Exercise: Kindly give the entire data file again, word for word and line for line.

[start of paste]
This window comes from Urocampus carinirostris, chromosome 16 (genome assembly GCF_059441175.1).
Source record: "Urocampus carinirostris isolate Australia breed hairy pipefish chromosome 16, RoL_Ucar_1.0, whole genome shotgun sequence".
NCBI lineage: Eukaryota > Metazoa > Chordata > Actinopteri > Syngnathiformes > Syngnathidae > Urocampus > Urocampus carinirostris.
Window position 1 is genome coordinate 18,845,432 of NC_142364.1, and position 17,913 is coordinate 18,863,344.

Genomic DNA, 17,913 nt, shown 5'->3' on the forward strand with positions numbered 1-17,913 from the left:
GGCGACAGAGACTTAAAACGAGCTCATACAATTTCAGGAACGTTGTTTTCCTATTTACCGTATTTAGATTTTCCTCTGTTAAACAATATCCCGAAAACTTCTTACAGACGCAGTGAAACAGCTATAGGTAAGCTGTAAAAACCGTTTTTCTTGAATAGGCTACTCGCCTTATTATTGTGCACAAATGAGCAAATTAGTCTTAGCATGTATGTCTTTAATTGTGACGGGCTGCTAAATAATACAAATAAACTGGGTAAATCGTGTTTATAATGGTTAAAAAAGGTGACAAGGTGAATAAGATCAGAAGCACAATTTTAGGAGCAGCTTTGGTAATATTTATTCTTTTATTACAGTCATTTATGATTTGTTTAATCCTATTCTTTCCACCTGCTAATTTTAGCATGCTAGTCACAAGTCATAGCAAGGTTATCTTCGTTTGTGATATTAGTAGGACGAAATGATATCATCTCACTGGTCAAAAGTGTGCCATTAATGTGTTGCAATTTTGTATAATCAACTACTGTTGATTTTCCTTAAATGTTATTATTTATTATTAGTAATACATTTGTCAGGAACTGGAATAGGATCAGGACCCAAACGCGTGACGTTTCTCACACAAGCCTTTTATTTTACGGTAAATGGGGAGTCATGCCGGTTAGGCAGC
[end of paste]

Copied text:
This window comes from Urocampus carinirostris, chromosome 16 (genome assembly GCF_059441175.1).
Source record: "Urocampus carinirostris isolate Australia breed hairy pipefish chromosome 16, RoL_Ucar_1.0, whole genome shotgun sequence".
NCBI lineage: Eukaryota > Metazoa > Chordata > Actinopteri > Syngnathiformes > Syngnathidae > Urocampus > Urocampus carinirostris.
Window position 1 is genome coordinate 18,845,432 of NC_142364.1, and position 17,913 is coordinate 18,863,344.

Genomic DNA, 17,913 nt, shown 5'->3' on the forward strand with positions numbered 1-17,913 from the left:
GGCGACAGAGACTTAAAACGAGCTCATACAATTTCAGGAACGTTGTTTTCCTATTTACCGTATTTAGATTTTCCTCTGTTAAACAATATCCCGAAAACTTCTTACAGACGCAGTGAAACAGCTATAGGTAAGCTGTAAAAACCGTTTTTCTTGAATAGGCTACTCGCCTTATTATTGTGCACAAATGAGCAAATTAGTCTTAGCATGTATGTCTTTAATTGTGACGGGCTGCTAAATAATACAAATAAACTGGGTAAATCGTGTTTATAATGGTTAAAAAAGGTGACAAGGTGAATAAGATCAGAAGCACAATTTTAGGAGCAGCTTTGGTAATATTTATTCTTTTATTACAGTCATTTATGATTTGTTTAATCCTATTCTTTCCACCTGCTAATTTTAGCATGCTAGTCACAAGTCATAGCAAGGTTATCTTCGTTTGTGATATTAGTAGGACGAAATGATATCATCTCACTGGTCAAAAGTGTGCCATTAATGTGTTGCAATTTTGTATAATCAACTACTGTTGATTTTCCTTAAATGTTATTATTTATTATTAGTAATACATTTGTCAGGAACTGGAATAGGATCAGGACCCAAACGCGTGACGTTTCTCACACAAGCCTTTTATTTTACGGTAAATGGGGAGTCATGCCGGTTAGGCAGC